What I Learned From Being a Model

Different Types of Modeling

From my modeling start in 2011, to the present, I aim for greatness in every photo and video that I am fortunate enough to be a part of. I meet wonderful skilled photographers and videographers who work hard everyday to make their dreams come true and help me reach my goals.


“When most people think of female models they automatically think of legendary supermodels Naomi Campbell, Gisele Bündchen, Kate Moss, Heidi Klum, or Tyra Banks. However, there are many other types of models.”

The balance careers

While I enjoy stepping out of my comfort zone and trying something new, like the Fashion (Editorial) shoot I took part of in Virginia, my prefered modeling styles are Commercial, Promotional, and Catalog.

“Never underestimate the power of dreams and the influence of the human spirit. We are all the same in this notion: The potential for greatness lives within each of us.”

Wilma Rudolph

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The Main Styles for a part-timer


Commercial models can be any age, size, or height because they’re needed for a variety of functions. Commercial models can do everything that isn’t generally associated with high fashion, including ads for products and services—such as housewares, food, travel, and tech.


Promotional models often book jobs to promote products or services at trade shows, conventions, and live events. They must be very outgoing, friendly, and have an excellent understanding of the client’s product because they may be required to talk about the product or answer questions from potential buyers.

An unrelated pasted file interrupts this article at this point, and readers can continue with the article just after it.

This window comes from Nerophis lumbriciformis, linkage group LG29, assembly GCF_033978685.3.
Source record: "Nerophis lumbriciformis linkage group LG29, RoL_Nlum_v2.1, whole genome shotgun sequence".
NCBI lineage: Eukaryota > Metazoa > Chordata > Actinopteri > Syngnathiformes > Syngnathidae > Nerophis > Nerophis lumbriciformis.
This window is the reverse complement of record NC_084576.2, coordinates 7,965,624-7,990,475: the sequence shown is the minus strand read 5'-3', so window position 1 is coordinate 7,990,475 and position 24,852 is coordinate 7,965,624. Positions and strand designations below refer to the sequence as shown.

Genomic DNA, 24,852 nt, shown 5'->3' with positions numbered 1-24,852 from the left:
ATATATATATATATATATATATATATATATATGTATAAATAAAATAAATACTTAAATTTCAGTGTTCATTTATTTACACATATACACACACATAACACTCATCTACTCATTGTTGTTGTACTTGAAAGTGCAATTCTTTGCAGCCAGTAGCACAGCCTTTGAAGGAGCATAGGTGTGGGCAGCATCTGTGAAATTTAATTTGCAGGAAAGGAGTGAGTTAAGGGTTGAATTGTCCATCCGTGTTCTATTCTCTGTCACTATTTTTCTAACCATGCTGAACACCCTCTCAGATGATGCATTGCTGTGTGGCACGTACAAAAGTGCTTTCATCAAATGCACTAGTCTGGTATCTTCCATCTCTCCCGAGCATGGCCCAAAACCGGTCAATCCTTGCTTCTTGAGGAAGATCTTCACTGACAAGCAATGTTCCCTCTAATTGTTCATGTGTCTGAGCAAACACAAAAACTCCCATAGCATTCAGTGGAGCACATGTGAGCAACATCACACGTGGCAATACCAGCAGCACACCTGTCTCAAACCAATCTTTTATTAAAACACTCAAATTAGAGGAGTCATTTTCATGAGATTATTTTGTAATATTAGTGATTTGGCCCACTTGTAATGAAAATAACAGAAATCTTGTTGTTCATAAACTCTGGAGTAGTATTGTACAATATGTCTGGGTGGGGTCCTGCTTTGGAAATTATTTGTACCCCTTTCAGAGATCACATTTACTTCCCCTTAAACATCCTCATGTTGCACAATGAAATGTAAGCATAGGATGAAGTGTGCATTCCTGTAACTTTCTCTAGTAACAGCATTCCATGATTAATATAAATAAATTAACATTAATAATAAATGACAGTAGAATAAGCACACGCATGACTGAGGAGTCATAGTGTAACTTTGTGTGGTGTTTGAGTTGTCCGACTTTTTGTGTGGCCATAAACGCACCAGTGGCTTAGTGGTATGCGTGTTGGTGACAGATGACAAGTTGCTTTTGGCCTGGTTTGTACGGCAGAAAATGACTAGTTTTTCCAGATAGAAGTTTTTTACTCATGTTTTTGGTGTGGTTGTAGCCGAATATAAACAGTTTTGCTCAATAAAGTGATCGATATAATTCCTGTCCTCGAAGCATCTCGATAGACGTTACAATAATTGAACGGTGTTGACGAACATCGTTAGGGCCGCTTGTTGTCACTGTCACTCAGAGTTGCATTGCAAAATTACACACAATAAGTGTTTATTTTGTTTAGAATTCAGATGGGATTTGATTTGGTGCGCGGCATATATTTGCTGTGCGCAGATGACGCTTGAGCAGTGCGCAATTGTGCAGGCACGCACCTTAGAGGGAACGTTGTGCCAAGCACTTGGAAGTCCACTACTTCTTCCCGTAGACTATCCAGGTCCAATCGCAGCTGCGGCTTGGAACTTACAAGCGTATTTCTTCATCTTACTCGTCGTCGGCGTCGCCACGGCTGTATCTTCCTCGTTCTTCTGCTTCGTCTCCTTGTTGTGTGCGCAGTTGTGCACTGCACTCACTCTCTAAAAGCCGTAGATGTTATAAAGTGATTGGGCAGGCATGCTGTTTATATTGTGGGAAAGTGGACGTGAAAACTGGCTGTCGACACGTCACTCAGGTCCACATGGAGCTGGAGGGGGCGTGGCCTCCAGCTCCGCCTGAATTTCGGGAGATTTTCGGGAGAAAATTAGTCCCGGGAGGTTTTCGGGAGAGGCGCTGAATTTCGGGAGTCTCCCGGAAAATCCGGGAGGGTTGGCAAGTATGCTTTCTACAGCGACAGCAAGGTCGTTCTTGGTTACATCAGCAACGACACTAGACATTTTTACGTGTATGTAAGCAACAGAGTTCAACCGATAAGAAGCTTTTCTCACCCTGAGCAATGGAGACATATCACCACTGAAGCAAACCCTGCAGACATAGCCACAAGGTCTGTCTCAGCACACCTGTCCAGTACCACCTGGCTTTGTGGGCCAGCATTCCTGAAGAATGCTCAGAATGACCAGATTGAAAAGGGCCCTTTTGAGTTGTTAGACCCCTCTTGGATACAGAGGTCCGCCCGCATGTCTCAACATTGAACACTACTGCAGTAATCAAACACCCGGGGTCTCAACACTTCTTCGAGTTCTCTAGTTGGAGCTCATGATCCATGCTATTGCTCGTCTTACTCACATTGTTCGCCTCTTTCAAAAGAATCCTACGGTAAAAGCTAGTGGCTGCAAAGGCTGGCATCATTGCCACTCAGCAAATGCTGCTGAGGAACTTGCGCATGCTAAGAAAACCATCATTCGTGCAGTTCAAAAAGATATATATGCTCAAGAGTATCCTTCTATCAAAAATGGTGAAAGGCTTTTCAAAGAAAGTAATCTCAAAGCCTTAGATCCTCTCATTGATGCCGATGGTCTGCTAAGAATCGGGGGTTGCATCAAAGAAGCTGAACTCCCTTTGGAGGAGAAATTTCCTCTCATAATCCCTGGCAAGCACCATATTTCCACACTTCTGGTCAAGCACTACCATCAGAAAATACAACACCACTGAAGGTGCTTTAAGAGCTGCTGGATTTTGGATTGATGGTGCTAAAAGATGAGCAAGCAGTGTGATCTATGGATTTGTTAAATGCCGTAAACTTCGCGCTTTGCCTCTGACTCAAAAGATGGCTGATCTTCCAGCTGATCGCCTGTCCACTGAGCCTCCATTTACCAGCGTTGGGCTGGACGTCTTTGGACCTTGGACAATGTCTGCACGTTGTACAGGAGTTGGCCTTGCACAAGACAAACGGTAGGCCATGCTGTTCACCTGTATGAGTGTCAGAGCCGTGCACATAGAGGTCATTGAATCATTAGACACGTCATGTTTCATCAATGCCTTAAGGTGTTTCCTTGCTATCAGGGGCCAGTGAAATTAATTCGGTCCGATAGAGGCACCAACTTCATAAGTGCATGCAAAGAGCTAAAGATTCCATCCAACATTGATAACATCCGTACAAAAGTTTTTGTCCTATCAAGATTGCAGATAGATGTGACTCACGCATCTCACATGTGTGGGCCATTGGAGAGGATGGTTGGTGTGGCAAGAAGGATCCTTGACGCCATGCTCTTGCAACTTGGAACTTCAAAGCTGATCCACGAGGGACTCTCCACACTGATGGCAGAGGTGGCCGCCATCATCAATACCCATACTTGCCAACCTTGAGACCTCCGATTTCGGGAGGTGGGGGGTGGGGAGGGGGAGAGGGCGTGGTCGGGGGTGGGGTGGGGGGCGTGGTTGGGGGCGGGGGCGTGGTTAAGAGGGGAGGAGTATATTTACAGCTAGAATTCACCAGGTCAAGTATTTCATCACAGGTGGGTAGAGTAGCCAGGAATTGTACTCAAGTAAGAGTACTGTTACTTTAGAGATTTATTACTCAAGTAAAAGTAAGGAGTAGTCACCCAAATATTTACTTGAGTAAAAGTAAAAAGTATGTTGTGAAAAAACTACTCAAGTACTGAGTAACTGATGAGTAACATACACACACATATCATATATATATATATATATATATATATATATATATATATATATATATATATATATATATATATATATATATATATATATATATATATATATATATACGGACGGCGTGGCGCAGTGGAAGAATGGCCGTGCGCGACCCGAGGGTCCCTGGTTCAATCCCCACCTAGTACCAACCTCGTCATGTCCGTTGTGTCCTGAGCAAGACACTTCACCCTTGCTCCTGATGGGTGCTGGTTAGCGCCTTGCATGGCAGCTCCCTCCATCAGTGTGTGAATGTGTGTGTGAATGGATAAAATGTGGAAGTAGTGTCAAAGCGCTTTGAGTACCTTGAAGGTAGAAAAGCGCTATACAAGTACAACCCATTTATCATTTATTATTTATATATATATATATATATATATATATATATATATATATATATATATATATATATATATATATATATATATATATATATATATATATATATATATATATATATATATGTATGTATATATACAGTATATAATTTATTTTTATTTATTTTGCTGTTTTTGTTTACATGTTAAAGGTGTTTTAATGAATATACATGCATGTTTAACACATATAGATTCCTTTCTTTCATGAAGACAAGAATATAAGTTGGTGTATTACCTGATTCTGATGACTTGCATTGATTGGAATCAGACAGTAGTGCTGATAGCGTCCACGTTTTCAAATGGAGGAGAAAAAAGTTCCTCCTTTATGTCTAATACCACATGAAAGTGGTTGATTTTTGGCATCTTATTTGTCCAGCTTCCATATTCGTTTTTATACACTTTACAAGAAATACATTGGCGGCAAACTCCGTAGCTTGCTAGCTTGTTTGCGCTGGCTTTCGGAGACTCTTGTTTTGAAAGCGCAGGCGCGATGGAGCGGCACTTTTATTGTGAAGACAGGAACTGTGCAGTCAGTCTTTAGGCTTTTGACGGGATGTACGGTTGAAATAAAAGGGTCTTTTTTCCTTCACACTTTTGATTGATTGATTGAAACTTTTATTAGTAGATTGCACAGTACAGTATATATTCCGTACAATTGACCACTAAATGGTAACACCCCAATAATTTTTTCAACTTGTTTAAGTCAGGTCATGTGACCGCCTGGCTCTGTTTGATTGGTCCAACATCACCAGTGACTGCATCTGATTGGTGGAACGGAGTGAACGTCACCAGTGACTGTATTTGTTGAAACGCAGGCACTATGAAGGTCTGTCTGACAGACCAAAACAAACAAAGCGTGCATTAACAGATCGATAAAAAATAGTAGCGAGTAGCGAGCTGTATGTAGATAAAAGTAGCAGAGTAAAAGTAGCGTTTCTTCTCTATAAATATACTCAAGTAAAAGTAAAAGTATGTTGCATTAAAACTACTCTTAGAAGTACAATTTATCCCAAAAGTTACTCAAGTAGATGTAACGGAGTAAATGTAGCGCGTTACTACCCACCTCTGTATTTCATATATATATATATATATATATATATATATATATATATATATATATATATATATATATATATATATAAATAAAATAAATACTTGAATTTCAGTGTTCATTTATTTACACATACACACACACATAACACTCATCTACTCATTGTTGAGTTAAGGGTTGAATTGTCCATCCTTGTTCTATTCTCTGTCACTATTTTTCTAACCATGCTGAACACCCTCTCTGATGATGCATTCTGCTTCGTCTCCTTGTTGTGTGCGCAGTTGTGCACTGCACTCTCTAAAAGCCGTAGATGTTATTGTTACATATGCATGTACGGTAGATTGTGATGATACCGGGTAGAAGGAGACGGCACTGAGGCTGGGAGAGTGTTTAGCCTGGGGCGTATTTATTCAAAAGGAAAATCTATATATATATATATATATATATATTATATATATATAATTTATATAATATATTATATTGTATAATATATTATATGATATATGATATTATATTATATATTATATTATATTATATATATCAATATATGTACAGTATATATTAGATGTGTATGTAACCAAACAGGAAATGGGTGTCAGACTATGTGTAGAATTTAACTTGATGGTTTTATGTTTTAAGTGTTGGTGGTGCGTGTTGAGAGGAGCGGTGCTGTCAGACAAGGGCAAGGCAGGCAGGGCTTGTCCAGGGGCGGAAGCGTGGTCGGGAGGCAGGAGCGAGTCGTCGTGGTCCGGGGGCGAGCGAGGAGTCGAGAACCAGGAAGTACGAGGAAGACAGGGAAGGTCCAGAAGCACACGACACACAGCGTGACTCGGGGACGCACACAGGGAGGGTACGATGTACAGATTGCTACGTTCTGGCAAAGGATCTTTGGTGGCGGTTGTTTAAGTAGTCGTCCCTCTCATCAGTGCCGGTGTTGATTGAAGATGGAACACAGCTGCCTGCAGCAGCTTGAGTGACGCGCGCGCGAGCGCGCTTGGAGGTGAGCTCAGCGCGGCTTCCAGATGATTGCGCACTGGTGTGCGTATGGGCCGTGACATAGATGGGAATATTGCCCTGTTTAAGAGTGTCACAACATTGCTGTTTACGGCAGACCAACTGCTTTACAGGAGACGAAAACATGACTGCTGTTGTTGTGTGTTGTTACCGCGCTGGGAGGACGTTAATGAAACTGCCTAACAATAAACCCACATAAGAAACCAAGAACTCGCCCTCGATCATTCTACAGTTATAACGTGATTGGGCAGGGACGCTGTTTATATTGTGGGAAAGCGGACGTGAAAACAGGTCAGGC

Catalog models are considered to be commercial models, which means models need to look more like “real people” than editorial models. They need to possess a few essential physical attributes, such as glowing skin, healthy hair, and a killer smile, but instead of falling into the physical requirements of fashion models, they have to have a look that appeals to the client’s target audience.


Fashion (Editorial) Model

Fashion models, or what the industry refers to as “editorial models,” are high-fashion models that you see in magazines such as Vogue, Harper’s Bazaar, and Elle, and they usually work for top fashion labels such as Armani, Prada, Marc Jacobs, Gucci, Valentino, and others.
Female editorial models are generally at least 5 feet, 9 inches tall and very slim, with measurements that are usually around 33 inches around the bust, 23 inches around the waist, and 33 inches around the hips. While I may be on the shorter side at 5 feet, 3 inches I was chosen to be in this Vogue style shoot in Virginia by Liquid Lights Images.


Let’s build something together.

Get in touch

Jessica Sherman
Pasadena, Maryland

Published by Jessica's Media

Creative Media Journalist that blends over 8 years of experience with a strong academic background encompassing a Bachelor of Science degree. Skilled in working collaboratively with cross-functional teams and diverse subjects in the delivery of entertainment. Recognized consistently for performance excellence and contributions to success in customer satisfaction. Strengths in sales and computer technology backed by training in three Maryland Casinos and two radio corporations.

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